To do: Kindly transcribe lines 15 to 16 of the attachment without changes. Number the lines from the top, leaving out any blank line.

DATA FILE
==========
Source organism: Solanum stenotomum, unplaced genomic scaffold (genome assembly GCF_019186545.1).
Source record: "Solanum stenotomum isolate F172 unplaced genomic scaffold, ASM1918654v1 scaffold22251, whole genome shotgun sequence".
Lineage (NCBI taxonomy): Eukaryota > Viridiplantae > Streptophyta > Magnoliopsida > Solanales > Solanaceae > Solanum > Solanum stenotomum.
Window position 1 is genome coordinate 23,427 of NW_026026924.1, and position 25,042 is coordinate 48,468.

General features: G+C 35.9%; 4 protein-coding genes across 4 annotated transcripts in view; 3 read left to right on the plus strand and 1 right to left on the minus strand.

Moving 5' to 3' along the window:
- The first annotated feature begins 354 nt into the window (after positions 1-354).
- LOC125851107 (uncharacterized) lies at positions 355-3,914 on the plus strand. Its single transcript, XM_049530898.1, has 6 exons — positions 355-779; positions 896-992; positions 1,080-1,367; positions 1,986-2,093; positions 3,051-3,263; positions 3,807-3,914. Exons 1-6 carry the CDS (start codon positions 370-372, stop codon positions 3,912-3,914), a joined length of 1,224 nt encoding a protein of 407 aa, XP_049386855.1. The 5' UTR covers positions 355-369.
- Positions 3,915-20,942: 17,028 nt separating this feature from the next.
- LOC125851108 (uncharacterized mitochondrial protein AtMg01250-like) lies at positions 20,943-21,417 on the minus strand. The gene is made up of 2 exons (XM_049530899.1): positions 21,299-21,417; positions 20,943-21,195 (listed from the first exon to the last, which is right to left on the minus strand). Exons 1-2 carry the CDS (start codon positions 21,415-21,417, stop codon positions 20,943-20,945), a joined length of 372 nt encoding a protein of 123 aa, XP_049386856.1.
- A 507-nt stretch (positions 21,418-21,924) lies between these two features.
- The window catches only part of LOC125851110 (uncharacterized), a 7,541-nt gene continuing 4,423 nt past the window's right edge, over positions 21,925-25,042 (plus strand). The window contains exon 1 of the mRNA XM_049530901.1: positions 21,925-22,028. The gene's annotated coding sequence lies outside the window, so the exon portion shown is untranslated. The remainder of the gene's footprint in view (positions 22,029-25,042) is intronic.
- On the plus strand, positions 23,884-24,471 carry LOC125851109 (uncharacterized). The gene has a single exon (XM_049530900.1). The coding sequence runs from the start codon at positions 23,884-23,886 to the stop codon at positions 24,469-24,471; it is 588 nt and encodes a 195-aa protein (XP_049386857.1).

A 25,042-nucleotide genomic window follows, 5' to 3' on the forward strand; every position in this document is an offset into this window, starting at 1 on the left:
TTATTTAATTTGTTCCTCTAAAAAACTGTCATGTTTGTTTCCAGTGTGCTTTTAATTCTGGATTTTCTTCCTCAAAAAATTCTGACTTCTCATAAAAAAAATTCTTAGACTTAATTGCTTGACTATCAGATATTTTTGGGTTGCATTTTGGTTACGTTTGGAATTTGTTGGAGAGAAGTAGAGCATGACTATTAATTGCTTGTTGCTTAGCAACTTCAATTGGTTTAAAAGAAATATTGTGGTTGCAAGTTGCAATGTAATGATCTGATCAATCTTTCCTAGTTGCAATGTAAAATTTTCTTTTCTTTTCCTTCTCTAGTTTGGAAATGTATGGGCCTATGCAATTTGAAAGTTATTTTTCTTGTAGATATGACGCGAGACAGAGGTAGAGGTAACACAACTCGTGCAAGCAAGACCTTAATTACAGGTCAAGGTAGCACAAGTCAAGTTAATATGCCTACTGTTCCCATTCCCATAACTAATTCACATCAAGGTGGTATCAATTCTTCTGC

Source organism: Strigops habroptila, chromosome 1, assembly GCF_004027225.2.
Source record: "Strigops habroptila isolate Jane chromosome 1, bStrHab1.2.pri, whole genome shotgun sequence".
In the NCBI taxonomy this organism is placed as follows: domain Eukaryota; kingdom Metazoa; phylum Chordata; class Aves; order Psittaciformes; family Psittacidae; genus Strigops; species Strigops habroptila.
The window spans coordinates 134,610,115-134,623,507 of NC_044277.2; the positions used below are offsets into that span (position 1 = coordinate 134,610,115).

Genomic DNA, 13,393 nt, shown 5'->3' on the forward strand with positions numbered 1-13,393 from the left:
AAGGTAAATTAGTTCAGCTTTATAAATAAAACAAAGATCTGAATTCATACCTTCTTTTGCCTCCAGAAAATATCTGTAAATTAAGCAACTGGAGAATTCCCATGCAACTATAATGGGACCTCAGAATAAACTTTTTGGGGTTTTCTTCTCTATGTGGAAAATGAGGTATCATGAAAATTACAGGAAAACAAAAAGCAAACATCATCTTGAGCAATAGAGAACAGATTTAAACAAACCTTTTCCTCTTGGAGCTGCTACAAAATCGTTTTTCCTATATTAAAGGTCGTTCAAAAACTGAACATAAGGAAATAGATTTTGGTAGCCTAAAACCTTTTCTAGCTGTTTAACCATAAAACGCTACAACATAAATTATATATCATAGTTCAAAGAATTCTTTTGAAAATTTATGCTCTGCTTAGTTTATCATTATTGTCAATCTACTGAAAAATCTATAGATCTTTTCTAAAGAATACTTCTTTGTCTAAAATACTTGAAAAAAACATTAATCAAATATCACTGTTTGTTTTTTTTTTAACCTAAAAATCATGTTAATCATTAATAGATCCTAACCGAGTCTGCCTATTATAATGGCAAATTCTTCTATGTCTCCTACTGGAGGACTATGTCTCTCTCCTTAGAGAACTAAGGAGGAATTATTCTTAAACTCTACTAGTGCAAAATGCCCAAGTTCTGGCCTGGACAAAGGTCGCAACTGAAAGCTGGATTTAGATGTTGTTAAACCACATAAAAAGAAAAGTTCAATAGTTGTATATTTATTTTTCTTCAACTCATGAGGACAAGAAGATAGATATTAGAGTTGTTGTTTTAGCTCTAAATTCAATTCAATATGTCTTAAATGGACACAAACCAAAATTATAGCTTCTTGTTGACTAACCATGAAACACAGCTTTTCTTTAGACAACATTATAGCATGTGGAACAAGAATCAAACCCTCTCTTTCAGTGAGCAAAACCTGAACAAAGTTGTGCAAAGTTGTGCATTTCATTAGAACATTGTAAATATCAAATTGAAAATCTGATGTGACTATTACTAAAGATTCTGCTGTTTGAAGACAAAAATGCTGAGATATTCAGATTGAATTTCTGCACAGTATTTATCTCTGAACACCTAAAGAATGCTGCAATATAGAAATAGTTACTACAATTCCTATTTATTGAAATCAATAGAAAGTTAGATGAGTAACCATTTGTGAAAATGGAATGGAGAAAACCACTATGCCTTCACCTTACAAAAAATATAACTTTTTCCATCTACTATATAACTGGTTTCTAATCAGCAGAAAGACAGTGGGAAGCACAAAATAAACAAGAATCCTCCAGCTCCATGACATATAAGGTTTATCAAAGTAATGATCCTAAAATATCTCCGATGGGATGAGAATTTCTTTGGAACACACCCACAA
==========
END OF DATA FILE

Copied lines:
TTATTTAATTTGTTCCTCTAAAAAACTGTCATGTTTGTTTCCAGTGTGCTTTTAATTCTGGATTTTCTTCCTCAAAAAATTCTGACTTCTCATAAAAAAAATTCTTAGACTTAATTGCTTGACTATCAGATATTTTTGGGTTGCATTTTGGTTACGTTTGGAATTTGTTGGAGAGAAGTAGAGCATGACTATTAATTGCTTGTTGCTTAGCAACTTCAATTGGTTTAAAAGAAATATTGTGGTTGCAAGTTGCAATGTAATGATCTGATCAATCTTTCCTAGTTGCAATGTAAAATTTTCTTTTCTTTTCCTTCTCTAGTTTGGAAATGTATGGGCCTATGCAATTTGAAAGTTATTTTTCTTGTAGATATGACGCGAGACAGAGGTAGAGGTAACACAACTCGTGCAAGCAAGACCTTAATTACAGGTCAAGGTAGCACAAGTCAAGTTAATATGCCTACTGTTCCCATTCCCATAACTAATTCACATCAAGGTGGTATCAATTCTTCTGC

Source organism: Strigops habroptila, chromosome 1, assembly GCF_004027225.2.